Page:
Dynamic Groovy Edges

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Spring and Groovy to create dynamic integration edges and regression isolation.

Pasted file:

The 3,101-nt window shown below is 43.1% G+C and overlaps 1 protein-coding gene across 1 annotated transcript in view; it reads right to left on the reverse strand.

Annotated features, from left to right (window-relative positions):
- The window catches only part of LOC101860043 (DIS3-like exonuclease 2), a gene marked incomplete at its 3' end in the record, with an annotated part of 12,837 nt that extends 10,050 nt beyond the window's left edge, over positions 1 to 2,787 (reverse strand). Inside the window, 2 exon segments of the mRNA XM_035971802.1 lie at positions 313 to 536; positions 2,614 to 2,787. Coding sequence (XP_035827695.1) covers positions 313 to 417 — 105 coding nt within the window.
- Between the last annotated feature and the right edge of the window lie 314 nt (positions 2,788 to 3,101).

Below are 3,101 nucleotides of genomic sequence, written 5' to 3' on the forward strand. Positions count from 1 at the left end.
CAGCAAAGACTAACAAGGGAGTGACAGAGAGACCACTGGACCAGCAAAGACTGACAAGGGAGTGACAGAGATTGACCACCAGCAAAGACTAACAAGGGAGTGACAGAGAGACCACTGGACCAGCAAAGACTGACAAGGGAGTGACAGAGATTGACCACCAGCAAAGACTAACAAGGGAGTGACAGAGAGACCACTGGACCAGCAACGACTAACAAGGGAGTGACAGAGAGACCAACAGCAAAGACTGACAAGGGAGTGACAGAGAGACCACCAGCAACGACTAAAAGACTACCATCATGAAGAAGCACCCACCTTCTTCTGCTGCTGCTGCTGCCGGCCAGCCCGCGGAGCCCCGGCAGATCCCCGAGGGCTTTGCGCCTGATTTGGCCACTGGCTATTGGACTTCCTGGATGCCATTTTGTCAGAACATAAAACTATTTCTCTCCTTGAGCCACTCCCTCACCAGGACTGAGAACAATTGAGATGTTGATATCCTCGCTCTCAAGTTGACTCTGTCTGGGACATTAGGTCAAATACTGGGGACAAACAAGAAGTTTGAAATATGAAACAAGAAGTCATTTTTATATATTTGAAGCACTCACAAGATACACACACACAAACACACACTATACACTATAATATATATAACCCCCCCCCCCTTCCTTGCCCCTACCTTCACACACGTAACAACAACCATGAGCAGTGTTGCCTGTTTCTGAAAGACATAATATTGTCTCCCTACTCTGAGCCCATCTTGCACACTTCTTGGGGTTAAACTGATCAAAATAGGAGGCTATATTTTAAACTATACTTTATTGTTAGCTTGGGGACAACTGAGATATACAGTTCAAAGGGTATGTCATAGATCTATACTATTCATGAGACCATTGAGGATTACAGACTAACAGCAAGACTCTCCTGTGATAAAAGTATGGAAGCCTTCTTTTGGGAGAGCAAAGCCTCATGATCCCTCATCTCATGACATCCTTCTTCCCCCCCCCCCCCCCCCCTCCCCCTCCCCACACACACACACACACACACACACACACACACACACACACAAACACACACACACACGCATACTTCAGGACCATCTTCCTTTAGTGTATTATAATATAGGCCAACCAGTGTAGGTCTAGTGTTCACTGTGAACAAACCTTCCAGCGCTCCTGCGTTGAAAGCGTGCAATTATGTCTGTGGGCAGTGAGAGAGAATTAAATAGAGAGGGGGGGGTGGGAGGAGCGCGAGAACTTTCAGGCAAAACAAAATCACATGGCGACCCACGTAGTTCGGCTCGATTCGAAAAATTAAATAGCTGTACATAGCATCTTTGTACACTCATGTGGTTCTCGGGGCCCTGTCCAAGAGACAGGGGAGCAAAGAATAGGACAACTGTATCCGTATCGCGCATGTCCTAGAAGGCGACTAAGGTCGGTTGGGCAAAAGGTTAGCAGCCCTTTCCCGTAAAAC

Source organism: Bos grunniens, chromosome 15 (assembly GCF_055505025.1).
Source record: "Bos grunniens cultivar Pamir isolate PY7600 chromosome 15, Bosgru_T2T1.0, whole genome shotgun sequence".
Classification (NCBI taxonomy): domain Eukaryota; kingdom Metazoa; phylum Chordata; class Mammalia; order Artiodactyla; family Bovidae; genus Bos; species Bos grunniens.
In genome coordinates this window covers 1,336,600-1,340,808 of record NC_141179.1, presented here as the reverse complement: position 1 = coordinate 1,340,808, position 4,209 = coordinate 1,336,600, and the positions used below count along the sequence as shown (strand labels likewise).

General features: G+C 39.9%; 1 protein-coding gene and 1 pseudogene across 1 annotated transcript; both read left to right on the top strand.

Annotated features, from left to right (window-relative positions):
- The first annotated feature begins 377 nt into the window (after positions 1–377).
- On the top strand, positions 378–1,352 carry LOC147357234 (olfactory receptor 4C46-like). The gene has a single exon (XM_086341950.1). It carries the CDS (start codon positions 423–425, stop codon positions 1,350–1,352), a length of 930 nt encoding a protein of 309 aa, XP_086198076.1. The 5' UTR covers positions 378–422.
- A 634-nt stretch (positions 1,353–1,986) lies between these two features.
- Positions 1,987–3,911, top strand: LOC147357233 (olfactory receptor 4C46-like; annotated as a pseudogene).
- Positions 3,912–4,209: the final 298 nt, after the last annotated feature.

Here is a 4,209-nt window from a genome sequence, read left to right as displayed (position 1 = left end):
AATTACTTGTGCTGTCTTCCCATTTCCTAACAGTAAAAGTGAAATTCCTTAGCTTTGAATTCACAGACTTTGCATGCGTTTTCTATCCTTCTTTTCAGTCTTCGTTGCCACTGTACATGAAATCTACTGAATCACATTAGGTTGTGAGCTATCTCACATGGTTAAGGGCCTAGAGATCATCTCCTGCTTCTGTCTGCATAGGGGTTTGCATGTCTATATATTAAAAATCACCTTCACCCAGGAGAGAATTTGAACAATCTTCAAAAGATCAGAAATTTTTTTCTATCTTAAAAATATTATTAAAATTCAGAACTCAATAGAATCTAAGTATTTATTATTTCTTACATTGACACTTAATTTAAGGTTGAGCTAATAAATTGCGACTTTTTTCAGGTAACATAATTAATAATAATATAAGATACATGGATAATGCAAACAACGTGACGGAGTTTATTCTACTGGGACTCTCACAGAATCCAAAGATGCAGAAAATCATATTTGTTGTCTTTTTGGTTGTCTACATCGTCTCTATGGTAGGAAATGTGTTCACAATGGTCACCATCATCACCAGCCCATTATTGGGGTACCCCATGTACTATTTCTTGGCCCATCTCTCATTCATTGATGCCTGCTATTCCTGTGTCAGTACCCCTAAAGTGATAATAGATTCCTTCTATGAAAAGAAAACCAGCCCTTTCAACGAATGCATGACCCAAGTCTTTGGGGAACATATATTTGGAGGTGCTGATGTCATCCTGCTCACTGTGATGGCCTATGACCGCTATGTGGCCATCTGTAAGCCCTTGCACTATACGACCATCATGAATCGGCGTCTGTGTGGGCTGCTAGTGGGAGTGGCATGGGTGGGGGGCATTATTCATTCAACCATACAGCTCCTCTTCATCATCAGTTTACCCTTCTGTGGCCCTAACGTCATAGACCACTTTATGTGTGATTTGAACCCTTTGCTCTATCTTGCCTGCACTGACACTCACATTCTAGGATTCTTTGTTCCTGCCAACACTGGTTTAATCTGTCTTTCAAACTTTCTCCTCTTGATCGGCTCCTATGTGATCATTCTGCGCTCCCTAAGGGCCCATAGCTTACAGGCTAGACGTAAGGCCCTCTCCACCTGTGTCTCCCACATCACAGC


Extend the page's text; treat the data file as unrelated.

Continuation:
<ul><li> 1. 1 Managing Change and Achieving Regression Isolation Dynamic Groovy Edges May 21st, 2012 Prepared for: Triangle Java Users Group (TriJUG) </li></ul><p> 2. 2 Who Am I? Well Java Architect with ICF Ironworks Adjunct Professor Started with HTML and Lotus Notes in 1992 In the interim there was C, C++, VB, Lotus Script, PERL, LabVIEW, etc. Not so much an Early Adopter as much as a Fast Follower of Java Technologies Learned Java 1.1 in 1997, J2EE in 1999 Alphabet Soup (MCSE, ICAAD, ICASA, SCJP, SCJD, PMP, CSM) LinkedIn: http://www.linkedin.com/in/iamjimmyray Blog: http://jimmyraywv.blogspot.com/ Avoiding Tech-sand 3. 3 Managing Change and Achieving Regression Isolation Dynamic Groovy Edges 4. 4 JEE Application Architecture Arranged into layers When there are N layers: There are N-1 layer junctions There are (N-1) X 2 layer edges In this diagram there are three layers, two layer junctions, and four layer edges. We control edges 5. 5 The Issue with Layers Often written by someone else You often have little control or influence over the implementation of the layer to which you must integrate You control your side (edge) of the interface junction Notorious change zones Changes occur at different paces 6. 6 Keeping Up the Pace Pace Layering Approach to Application Design http://www.doozer.com/developer-exchange/entry/accelerating-innovation- by-adopting-a-pace-layered-application-strategy Complex systems can be decomposed into multiple layers, where the layers change at different rates. The fast layers learn, absorb shocks and get attention; the slow layers remember, constrain and have power. One of the implications of this model is that information architects can do what they have always doneslow, deep, rich work; while tagging can spin madly on the surface. If it is worth keeping, it will seep down into the lower layers. Donna Maurer 7. 7 When Layers Change In Java web applications, regression analysis and testing are usually tied to the boundaries of the application or deployment artifacts: JARs, WARs, EARS etc. Upstream and downstream dependencies also come into play Not to be confused with functional testing of changed components If you redeploy the entire WAR or EAR, you could find yourself testing that entire application boundary. As well as its integration junctions (critical patches not withstanding) 8. 8 Detecting Changes How do we detect changes to web services as soon as possible? XMLUnit/JUnit Tests Easily written in Groovy Hudson scheduled Ant tasks DIFFERENCE CODE:19:CHILD_NODELIST_LENGTH_ID:Comparing 2 nodes with different numbers of children Control(prod) Node: Target(dev) Node: 9. 9 Demo Detecting Changes Groovy Console JUnit XMLUnit Apache 2.2 Tomcat 6.0.35 10. 10 CI Using Groovy XmlUnit Tests Wrap Groovy script with Ant Execute in Hudson build Use Gradle with the Groovy Plugin Run your Groovy test within Gradle build 11. 11 Managing Change How do we better manage the change between the layers? Understand that we cannot stop change Reduce regression testing needs by shrinking regression boundaries Prepare our teams for the changes with more dynamic reaction techniques Start with Groovy beans OrStart with Java beans and move to Groovy as needed Detect changes as early as possible, and before they impact downstream systems 12. 12 Groovy Edges Build your edges with Groovy (or other dynamic JVM language) objects Groovy can be written as a script and parsed at run- time and compiled into Java byte-code and then loaded by the Groovy class loader. Groovy scripts can contain Groovy and Java syntax in the script file (*.groovy). Groovy can use the same Java APIs that are used by traditional Java code. Groovy adds features that make it easier to work with XML (primary language of choice for most integrations) Markup Builder XML Slurper 13. 13 Groovy Markup Builder Allows developers to use builder patterns to construct XML def writer = new StringWriter(); def xml = new MarkupBuilder(writer); xml.'ser:writeEmployee'('xmlns:ser':"http://service.rjug.ironworks.com/"){ employee{ dateOfBirth(emsRequest.getEmployee().getDateOfBirth()) firstName(emsRequest.getEmployee().getFirstName()) lastName(emsRequest.getEmployee().getLastName()) middleName(emsRequest.getEmployee().getMiddleName()) employeeId(emsRequest.getEmployee().getEmployeeId()) hireDate(emsRequest.getEmployee().getHireDate()) address{ addressLine1(emsRequest.getEmployee().getAddress().getAddressLine1()) 14. 14 A Word About Hard-Coding (or not) When is hard-coding not really? Our internal beliefs have shifted slightly. How about when it is in Groovy? Especially when that Groovy is treated as content and not part of a rigid deployment architecture? Still have to work within the boundaries (constraints) of the JVM 15. 15 Groovy XML Slurper Groovy construct for efficient partial XML processing. EmployeeManagerServiceResponse emsResponse = new EmployeeManagerServiceResponse(); GPathResult response; try{ response = new XmlSlurper().parseText(rawResponse.getWriter().toString()); emsResponse.getEmployee().setFirstName(response.'return'.firstName.text()); emsResponse.getEmployee().setLastName(response.'return'.lastName.text()); 16. 16 Groovy XML Slurper Another Example slurper.jobList.job.each { it.docs.doc.each { doc = new DocDto(); docs.add(doc); doc.setDocumentId(new BigInteger(it.documentId.toString())); //doc.setDcmntNbr(new BigInteger(it.dcmntNbr.toString())); doc.setOriginalFilename(it.originalFilename.toString()); doc.setPhasecode(it.phasecode.toString()); doc.setRcvdDt(it.rcvdDt.toString()); doc.setStatuscode(it.statuscode.toString()); doc.setStepcode(it.stepcode.toString()); 562132403073245.pdf422009-01-10 00:00:00.0ABC 17. 17 A Word About Groovy Slurping XML Payloads No longer tied to JAXB This is uncomfortable for some traditional Java developers Can use Groovy closures on collections (even nested collections) Easy to enable/disable getter calls, especially if Groovy is stored outside of rigid deployment structure (CMS, Apache, etc.) This is scary to some Still requires Configuration Management rigor Its about risk tolerance It could be that this approach is better suited for non-production environments within certain organizations 18. 18 Groovy XML Slurper Trade-offs Use the Groovy XML Slurper when you do not have to parse the entire XML Slurper uses paths expressions as apposed to constructing a DOM Path expression might be executed multiple times Could be slower in larger, more complex XML There are also differences when editing XML The XML Parser allows for edits inline The XML Slurper would require another slurp after changes are applied. The XML Slurper is well suited for simple web service clients Allows direct access via getters to return object graph 19. 19 Groovy Edge Component Web Service Client For SOA interfaces implemented with web services, web service clients are primarily the target edge component for dynamic updating. Using Groovy to write these web services clients makes it easier to update clients. Features can be added or removed and quickly redeployed via content changes, and not necessarily Java deployments Spring will reload the Groovy web service client when it changes This provides a great solution for prototyping in an Agile environment. For MVC containers, the controller is the edge component that is up for Groovy-enizing, Groovy-ization, etc. 20. 20 Spring Beans 21. 21 Groovy Location Property groovy.url=http://localhost/groovy/EmployeeManagerServiceImpl.gro ovy Not only that, but Store your properties outside of the WAR/EAR, reachable via URL 22. 22 Loading Properties http://localhost/properties/service.properties 23. 23 Demo Web Services Provider Simple JAX-WS Bottom-up web service Environment: Apache2.2 Tomcat 6.0.35 Java 1.6 JRE JAX-WS RI 2.2 JAXB 2.2.3 SoapUI 4.0.0 Spring Data Layer MongoDB Data Repository MongoDB NoSQL Database (Upcoming TriJUG Event: 07/16/12 Deep Mistry Mongo DB) 24. 24 Demo Web Services Consumer Simple Spring WS Client Environment: Apache2.2 Tomcat 6.0.35 Java 1.6 JRE Spring Framework 3.0.x Spring WS Groovy Web Services Framework 25. 25 This Is Not Bleeding Edge Yet, it is still new to a lot of Spring users January 2009: http://www.ibm.com/developerworks/java/library/j- groovierspring2/index.html At the NVSS NFJS conference in Reston in April 2012, there were still sessions on Spring and Groovy integration with dynamic beans NFJS Due in Raleigh, NC August 24-26 http://www.nofluffjuststuff.com/home/main 26. 26 Spring Bean Configuration Issues Spring needs to be able to locate Groovy script content in order to load configurations. ERROR - ContextLoader.initWebApplicationContext(220) | Context initialization failed org.springframework.beans.factory.BeanCreationException: Error creating bean with name 'employeeManagerService' defined in file [C:Toolsapache-tomcat-6.0.16w ebappsDynamicGroovyTutorialWEB-INFclassescontextservice_ws.xml]: Cannot resolve reference to bean 'employeeManagerServiceImpl' while setting bean property 'groovyImpl'; 27. 27 Spring Bean Config With Content Proxy Use a Content Proxy The Content Proxy is deployed into a separate WAR and addressable via a URL (perhaps a RESTful web service) that would retrieve the dynamic Spring Bean configuration scripts If the scripts are not found in script repository, the Content Proxy can load the scripts from a backup site or even from inside the application boundaries Default Location. The Content Proxy is a layer of indirection to better manage the link between your Spring application and the content management system that you may be using. Content Proxies are also very helpful when scripts (or other content) are loaded from a CMS through an API that would not link directly to the Spring Bean configurator. Provides a layer of indirection and intelligence for Cache Forward Architectures. 28. 28 Avoiding the Race Condition Using a ServletContextListener allows you to specify how long the application will try to seek the ContentProxy (or other URLs) in other WARs that still may be spinning-up, before it lets the rest of the application load. Reduces the race-condition introduced by URLs across multiple WARs 29. 29 ServletContextListener web.xml Configuration proxyUrlhttp://localhost/proxy.htmlstopInterval60000com.ironworks.rjug.container.listener.ContentProxyListenerclass&gt; 30. 30 Inline Groovy You can, but why would you? package com.ironworks.framework.scripting; import org.springframework.core.io.ResourceLoader; import org.springframework.scripting.ScriptSource; import org.springframework.scripting.support.*; public class URLScriptFactoryPostProcessor extends ScriptFactoryPostProcessor{ @Override protected ScriptSource convertToScriptSource(String beanName, String scriptSourceLocator, ResourceLoader resourceLoader) { if (scriptSourceLocator.startsWith(INLINE_SCRIPT_PREFIX)) { return new StaticScriptSource( scriptSourceLocator.substring(INLINE_SCRIPT_PREFIX.length()), beanName); } else if (scriptSourceLocator.startsWith("classpath")) { return new ResourceScriptSource(resourceLoader.getResource(scriptSourceLocator)); } else{ return new URLScriptSource(resourceLoader.getResource(scriptSourceLocator)); } } } 31. 31 Spring Bean Delegating Construct Use a Spring Bean Delegate construct as an alternative to ServletContextListener and ContentProxy for handling potentially unreliable or dynamic URLs during application startup Deploy JAXB version of services, but leave them open to replacement by Groovy, without needing another deployment Still able to use Dynamic Groovy Edges, if JAXB version of service client requires updating 32. 32 Spring Bean Delegate Construct Code public final class DelegatingService implements Service { private List&gt; delegates = new ArrayList&gt;(); @Override public RESPONSE execute(final REQUEST request) { for (Service service : delegates) { if (!(service instanceof AvailabilityStatus) || ((AvailabilityStatus) service).isAvailable()) { return service.execute(request); } } throw new UnsupportedOperationException( "No service implementation available to execute request"); } public void setDelegates(final List&gt; delegates) { this.delegates = delegates; } } 33. 33 AvailabilityStatus Interface public interface AvailabilityStatus { /** * Indicate whether this service instance is available. * * @return true if the service is available, false otherwise. */ boolean isAvailable(); } 34. 34 Spring Delegate Construct Code Explanation DelegatingService is substituted into the class attribute of the bean definition Possible delegates are added to the property list as objects DelegatingService looks for viable services in the list of delegates Could be services that implement the AvailabilityStatus interface, and are available (isAvailable()) Beans that implement AvailabilityStatus, but are not available our by-passed This allows Groovy substitutes to be enabled/disabled quickly Could be services that do not implement AvailabilityStatus 35. 35 Some Tradeoffs for Groovy Approach Groovy Web Clients Pros Easier to program with Getters and Setters approach to accessing and mutating XML objects for request and response Markup Builder XML Slurper Cons Lose auto-generation of object graphs via JAXB Lose tighter integration to WSDL/XSD and makes it harder to track down changes. Its not for every changemore complex WSDLs, possibly with nested object architectures, would not be good candidates for Groovy re-write 36. 36 What About All Those Classes? Almost every technical decision comes with a trade off When using dynamic Groovy with the approach we have outlined, obviously we are generating more non-setup, Groovy classes in the JVM. Every time Spring detects a changed script, Groovy will parse it and load another class. Depending on your JVM, GC settings and JVM memory settings, you could experience OOM issues with PermGen 37. 37 Does Your JVM Have a PermGen? IBM: No PermGen, classes exist in the native C-Heap Oracle/WebLogic JRockit: No PermGen, classes exist in the native C-Heap Oracle/Sun Hotspot: Yes, PermGen in Java Heap Prior to Java 5, the Hotspot JVM assumed that classes were forever Then came CMS (Concurrent Mark Sweep) class unloading settings 38. 38 What Can We Do With PermGen? Use GC settings for the CMS Collector Java 1.6: -XX:+CMSClassUnloadingEnabled Java 1.5: -XX:+CMSPermGenSweepingEnabled Both require CMS GC enabled This may not be suitable for all applications Increase size (not really desirable) Switch to 64 bit, if you have not already Increase JVM bounce frequency (not really desirable) Not really a good long term strategy 39. 39 Dont Use PermGen. Some of our projects use JRockit While we do not see the same sensitivity to PermGen in our dynamic environment, occasional...</p>